New road tax: Car owners could get charged per kilometer
Implementing a new road tax that will charge motorists for each kilometer they drive is one of the suggestions the 24 members of the Mobility Alliance made in their Delta Plan Mobility. The 70-page long document contains multiple proposals that should ensure that traffic in the Netherlands can keep moving in the coming years. Other proposals involve constructing more bicycle paths and and so-called transport hubs, NOS reports.
The alliance, including parties like NS, ANWB, RAI Association, Transport and Logistics Netherlands, and Bouwend Nederland, estimates that at least 3 billion euros extra must be invested into mobility every year until 2040. This will be offset by social benefits of 18 billion euros per year, the alliance calculates.
One of the proposals to decrease both traffic and CO2 emissions, and the most controversial proposal in the Delta Plan, is the kilometer tax or road pricing. The Delta Plan states that road users must pay "according to use and pollution". If RAI Association chairman Steven van Eijck has his way, the kilometer tax will be implemented from 2024, "for everyone and not just during rush hour", he said to NOS.
ANWB CEO Frits van Bruggen told NOS that 80 percent of the Netherlands supports the "pay according to use" plan. "It would be weird if my father pays as much as I do. He drives the same amount in a whole year that I do in two weeks. The idea is that we will pay per kilometer that we drive. That is fairer", he explained. On behalf of the alliance, he calls on the government to start preparations for implementing a kilometer tax. "And we are unanimous. The next cabinet has to hit the nail on the head to make road pricing concrete. There is no other way."
Kilometer tax is a sensitive topic in the Netherlands. Proposals to charge motorists extra for the kilometers they drive during rush hour failed multiple times in the past. The Rutte III coalition agreement specifically states that kilometer tax will only be implemented for freight traffic, and specifically not for passenger cars.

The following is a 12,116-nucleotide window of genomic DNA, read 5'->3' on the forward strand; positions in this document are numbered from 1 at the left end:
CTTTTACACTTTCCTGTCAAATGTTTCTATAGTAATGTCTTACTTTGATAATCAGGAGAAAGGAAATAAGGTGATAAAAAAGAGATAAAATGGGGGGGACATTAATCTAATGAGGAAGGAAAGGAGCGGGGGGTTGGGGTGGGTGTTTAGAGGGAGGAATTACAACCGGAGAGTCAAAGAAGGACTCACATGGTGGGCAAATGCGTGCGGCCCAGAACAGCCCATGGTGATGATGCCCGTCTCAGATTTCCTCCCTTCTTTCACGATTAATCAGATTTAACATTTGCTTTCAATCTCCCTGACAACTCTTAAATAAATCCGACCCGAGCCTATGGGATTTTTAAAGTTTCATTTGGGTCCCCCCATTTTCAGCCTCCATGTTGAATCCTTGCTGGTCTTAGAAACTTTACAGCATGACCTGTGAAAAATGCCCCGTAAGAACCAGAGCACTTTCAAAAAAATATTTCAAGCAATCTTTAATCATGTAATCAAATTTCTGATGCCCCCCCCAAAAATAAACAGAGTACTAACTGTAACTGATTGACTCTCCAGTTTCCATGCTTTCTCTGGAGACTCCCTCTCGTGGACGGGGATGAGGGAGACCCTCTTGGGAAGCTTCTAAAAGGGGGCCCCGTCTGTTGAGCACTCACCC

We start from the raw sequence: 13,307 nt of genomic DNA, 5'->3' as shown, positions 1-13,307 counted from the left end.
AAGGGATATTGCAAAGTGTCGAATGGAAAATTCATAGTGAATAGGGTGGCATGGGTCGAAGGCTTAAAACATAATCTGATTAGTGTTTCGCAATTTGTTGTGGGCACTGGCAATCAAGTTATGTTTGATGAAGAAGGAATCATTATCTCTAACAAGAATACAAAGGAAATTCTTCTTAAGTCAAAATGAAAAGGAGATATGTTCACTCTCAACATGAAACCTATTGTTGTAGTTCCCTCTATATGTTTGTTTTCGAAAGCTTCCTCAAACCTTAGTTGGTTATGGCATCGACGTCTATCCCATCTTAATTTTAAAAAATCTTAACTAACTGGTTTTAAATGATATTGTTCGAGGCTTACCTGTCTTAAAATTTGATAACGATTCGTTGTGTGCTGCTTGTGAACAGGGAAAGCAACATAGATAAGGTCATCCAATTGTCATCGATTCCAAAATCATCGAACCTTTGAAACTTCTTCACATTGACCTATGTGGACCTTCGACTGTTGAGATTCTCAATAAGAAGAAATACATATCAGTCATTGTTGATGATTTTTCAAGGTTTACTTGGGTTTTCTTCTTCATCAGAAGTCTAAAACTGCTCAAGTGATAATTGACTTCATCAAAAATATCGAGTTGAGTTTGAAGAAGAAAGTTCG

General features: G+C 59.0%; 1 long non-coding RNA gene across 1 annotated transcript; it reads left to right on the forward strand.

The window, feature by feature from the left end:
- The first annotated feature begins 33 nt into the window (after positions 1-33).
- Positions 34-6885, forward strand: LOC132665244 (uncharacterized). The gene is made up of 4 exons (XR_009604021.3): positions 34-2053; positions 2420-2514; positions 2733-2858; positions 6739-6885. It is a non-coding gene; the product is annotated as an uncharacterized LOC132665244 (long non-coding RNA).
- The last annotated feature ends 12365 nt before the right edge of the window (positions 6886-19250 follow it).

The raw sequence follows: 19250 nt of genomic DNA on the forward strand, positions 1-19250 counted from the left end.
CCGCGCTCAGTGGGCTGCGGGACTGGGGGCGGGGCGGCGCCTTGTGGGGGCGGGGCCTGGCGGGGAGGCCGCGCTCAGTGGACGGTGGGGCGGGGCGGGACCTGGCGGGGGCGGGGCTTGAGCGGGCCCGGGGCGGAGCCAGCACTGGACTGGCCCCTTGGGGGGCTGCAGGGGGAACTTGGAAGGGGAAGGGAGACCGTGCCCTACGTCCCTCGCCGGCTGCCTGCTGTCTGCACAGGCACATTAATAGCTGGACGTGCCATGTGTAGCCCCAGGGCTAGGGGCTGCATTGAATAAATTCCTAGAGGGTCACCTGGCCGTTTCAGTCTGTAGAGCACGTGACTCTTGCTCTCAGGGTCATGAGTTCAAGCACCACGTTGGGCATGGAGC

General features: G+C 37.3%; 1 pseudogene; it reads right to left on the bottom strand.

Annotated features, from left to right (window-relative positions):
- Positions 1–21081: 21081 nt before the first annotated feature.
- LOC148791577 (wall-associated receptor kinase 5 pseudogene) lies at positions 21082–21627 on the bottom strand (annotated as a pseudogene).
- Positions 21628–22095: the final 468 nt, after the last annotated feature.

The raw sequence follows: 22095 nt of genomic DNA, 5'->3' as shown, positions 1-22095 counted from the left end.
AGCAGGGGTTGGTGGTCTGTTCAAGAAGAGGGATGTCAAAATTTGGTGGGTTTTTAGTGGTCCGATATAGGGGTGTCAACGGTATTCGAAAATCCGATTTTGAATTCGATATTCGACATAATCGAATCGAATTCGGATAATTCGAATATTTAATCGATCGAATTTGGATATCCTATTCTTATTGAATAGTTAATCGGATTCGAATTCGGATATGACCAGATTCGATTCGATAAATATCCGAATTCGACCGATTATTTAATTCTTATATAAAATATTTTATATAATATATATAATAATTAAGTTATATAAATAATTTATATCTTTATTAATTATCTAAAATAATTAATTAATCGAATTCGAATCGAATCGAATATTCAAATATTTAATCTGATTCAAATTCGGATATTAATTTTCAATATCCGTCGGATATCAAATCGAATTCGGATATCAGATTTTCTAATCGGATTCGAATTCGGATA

Minister Cora van Nieuwenhuizen of Infrastructure is still against the idea of road pricing, she said in a reaction to the newspaper. "The coalition agreement clearly states that tests must be done to see if you can pay for infrastructure in another way. Toll roads are an example of this or rewarding people for avoiding rush hour", she said. But these test projects should not lead to road pricing, she said.
Van Nieuwenhuizen also pointed out that electric cars are exempt from the kilometer tax. "If everyone starts driving electric then the Minister of Finance has a big problem", she said. "It is not fair when electric drivers don't pay and the rest do. Something has to be done about that. But that too is for the longer term, because for the time being we are not nearly at the point where everyone drives electric."
The Minister is firm that the government will not implement a kilometer tax. "No. And the traditional rush-hour tax is an abomination. I'm not going to to that", she said to the newspaper.
Another pillar of the Delta Plan is a series of so-called transport hubs located on the outskirts of the big cities. These hubs must make it easier to switch between different forms of transport, for example from car to train, or subway to bike. "It is also the place where national public transport and regional transport comes together", NS CEO Roger van Boxtel said to NOS. These modern hubs will also include shops, meeting rooms, terraces, and overnight options.
The Delta Plan will officially be presented to the government on Wednesday.